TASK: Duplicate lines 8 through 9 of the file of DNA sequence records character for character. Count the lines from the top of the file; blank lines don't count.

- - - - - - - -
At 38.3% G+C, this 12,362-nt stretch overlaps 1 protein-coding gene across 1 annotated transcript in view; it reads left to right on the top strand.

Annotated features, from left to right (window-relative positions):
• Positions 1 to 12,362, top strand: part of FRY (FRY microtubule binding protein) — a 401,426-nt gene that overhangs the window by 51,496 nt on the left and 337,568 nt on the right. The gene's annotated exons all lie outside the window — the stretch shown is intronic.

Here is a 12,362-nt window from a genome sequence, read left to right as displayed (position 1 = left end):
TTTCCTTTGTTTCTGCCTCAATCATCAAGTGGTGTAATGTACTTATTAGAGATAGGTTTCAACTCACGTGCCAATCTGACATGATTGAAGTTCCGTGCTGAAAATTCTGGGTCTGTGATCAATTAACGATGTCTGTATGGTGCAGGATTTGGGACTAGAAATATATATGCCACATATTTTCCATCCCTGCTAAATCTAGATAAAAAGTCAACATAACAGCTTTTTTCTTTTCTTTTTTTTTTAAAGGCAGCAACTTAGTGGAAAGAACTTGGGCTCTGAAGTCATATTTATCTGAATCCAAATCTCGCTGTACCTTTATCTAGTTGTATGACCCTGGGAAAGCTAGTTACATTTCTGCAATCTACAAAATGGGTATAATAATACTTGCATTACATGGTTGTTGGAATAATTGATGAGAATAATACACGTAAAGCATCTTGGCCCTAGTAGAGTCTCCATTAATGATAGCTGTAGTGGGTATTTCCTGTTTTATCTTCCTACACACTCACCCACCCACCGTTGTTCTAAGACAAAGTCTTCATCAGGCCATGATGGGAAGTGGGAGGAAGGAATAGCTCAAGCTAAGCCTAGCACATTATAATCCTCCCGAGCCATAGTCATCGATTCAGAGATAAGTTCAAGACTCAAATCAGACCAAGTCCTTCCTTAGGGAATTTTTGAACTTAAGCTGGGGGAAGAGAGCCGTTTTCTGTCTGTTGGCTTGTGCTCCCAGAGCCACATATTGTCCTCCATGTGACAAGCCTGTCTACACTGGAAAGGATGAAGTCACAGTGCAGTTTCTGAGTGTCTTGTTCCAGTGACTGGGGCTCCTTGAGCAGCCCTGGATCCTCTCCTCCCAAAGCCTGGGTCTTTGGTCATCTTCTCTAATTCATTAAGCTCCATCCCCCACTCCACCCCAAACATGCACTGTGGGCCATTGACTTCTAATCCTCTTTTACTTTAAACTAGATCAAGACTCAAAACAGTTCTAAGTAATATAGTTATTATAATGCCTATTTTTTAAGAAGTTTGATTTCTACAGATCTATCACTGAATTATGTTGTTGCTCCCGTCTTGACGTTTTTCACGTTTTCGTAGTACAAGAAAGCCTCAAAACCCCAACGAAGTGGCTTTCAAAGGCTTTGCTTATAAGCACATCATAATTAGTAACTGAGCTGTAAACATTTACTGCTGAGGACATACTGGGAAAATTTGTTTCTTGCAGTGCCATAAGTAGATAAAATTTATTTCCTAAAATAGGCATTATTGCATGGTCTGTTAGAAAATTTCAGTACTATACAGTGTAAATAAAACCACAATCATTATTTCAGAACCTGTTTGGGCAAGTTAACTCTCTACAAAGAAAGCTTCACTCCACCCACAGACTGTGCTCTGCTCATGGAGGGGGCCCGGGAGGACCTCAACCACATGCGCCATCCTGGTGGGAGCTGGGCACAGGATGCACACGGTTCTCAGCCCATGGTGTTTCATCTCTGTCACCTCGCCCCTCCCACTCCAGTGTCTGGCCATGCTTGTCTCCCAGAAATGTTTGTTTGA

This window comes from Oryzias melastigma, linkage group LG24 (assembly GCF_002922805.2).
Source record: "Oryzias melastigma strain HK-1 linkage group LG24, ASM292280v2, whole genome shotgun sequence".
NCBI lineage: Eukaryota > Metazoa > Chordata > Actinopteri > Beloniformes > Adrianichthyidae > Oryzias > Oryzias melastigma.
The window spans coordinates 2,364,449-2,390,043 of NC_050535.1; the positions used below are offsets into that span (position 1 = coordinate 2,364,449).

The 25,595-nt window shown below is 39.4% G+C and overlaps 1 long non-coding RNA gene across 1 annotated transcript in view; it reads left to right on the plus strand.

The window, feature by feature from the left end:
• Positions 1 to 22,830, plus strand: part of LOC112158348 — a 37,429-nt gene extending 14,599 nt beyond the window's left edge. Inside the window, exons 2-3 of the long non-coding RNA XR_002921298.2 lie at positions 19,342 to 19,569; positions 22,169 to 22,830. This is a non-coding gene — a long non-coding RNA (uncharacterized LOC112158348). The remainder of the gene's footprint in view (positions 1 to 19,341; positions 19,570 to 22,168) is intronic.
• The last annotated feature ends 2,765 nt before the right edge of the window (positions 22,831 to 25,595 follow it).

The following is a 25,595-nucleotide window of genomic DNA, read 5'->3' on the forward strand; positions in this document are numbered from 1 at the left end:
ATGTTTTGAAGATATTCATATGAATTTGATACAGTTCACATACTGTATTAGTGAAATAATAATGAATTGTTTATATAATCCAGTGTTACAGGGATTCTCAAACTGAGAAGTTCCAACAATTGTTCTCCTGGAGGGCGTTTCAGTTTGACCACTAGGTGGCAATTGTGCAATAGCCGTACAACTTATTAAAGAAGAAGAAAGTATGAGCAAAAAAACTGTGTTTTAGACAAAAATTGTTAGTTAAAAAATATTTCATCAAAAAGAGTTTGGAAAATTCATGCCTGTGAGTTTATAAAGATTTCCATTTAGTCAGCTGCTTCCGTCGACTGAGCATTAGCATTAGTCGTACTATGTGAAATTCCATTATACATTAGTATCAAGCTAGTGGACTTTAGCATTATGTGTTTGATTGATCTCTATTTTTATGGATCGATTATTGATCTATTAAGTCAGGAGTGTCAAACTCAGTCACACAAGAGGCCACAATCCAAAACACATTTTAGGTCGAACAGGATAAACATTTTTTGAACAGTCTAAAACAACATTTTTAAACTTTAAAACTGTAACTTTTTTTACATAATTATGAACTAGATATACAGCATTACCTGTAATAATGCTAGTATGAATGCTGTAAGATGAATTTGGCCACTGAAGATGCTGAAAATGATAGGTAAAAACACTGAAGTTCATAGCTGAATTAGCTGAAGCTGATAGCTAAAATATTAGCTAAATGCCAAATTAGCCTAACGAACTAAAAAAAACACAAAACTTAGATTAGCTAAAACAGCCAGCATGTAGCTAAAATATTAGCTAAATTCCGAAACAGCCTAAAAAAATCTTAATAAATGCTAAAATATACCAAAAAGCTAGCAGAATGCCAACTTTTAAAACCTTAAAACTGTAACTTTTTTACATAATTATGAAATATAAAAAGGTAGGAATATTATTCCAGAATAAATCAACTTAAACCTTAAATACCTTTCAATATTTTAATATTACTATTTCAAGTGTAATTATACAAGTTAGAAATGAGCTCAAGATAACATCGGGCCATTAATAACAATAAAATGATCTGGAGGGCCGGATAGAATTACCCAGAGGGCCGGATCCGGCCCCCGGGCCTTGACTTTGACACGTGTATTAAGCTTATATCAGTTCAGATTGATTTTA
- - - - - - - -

NCBI lineage: Eukaryota > Metazoa > Chordata > Actinopteri > Beloniformes > Adrianichthyidae > Oryzias > Oryzias melastigma.
The window spans coordinates 2,364,449-2,390,043 of NC_050535.1; the positions used below are offsets into that span (position 1 = coordinate 2,364,449).